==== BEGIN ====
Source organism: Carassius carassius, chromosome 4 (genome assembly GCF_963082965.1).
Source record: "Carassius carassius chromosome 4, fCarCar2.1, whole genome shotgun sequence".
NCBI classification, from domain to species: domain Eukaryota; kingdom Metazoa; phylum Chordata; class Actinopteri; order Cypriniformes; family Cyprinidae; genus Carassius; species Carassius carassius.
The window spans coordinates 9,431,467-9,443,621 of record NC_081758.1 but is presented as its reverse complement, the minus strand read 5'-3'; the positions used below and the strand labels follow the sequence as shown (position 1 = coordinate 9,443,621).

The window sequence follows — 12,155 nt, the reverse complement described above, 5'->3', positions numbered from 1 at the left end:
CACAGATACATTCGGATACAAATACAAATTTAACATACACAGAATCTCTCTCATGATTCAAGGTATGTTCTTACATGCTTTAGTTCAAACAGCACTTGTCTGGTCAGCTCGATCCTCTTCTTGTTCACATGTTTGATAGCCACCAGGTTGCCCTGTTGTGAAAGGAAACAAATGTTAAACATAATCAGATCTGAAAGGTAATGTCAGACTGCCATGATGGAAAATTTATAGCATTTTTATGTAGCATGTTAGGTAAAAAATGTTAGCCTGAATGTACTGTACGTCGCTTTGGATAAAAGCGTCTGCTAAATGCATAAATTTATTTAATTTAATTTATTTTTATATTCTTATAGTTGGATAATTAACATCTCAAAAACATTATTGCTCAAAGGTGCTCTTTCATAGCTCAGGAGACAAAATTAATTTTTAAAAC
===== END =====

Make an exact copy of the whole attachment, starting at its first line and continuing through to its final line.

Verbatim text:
Source organism: Carassius carassius, chromosome 4 (genome assembly GCF_963082965.1).
Source record: "Carassius carassius chromosome 4, fCarCar2.1, whole genome shotgun sequence".
NCBI classification, from domain to species: domain Eukaryota; kingdom Metazoa; phylum Chordata; class Actinopteri; order Cypriniformes; family Cyprinidae; genus Carassius; species Carassius carassius.
The window spans coordinates 9,431,467-9,443,621 of record NC_081758.1 but is presented as its reverse complement, the minus strand read 5'-3'; the positions used below and the strand labels follow the sequence as shown (position 1 = coordinate 9,443,621).

The window sequence follows — 12,155 nt, the reverse complement described above, 5'->3', positions numbered from 1 at the left end:
CACAGATACATTCGGATACAAATACAAATTTAACATACACAGAATCTCTCTCATGATTCAAGGTATGTTCTTACATGCTTTAGTTCAAACAGCACTTGTCTGGTCAGCTCGATCCTCTTCTTGTTCACATGTTTGATAGCCACCAGGTTGCCCTGTTGTGAAAGGAAACAAATGTTAAACATAATCAGATCTGAAAGGTAATGTCAGACTGCCATGATGGAAAATTTATAGCATTTTTATGTAGCATGTTAGGTAAAAAATGTTAGCCTGAATGTACTGTACGTCGCTTTGGATAAAAGCGTCTGCTAAATGCATAAATTTATTTAATTTAATTTATTTTTATATTCTTATAGTTGGATAATTAACATCTCAAAAACATTATTGCTCAAAGGTGCTCTTTCATAGCTCAGGAGACAAAATTAATTTTTAAAAC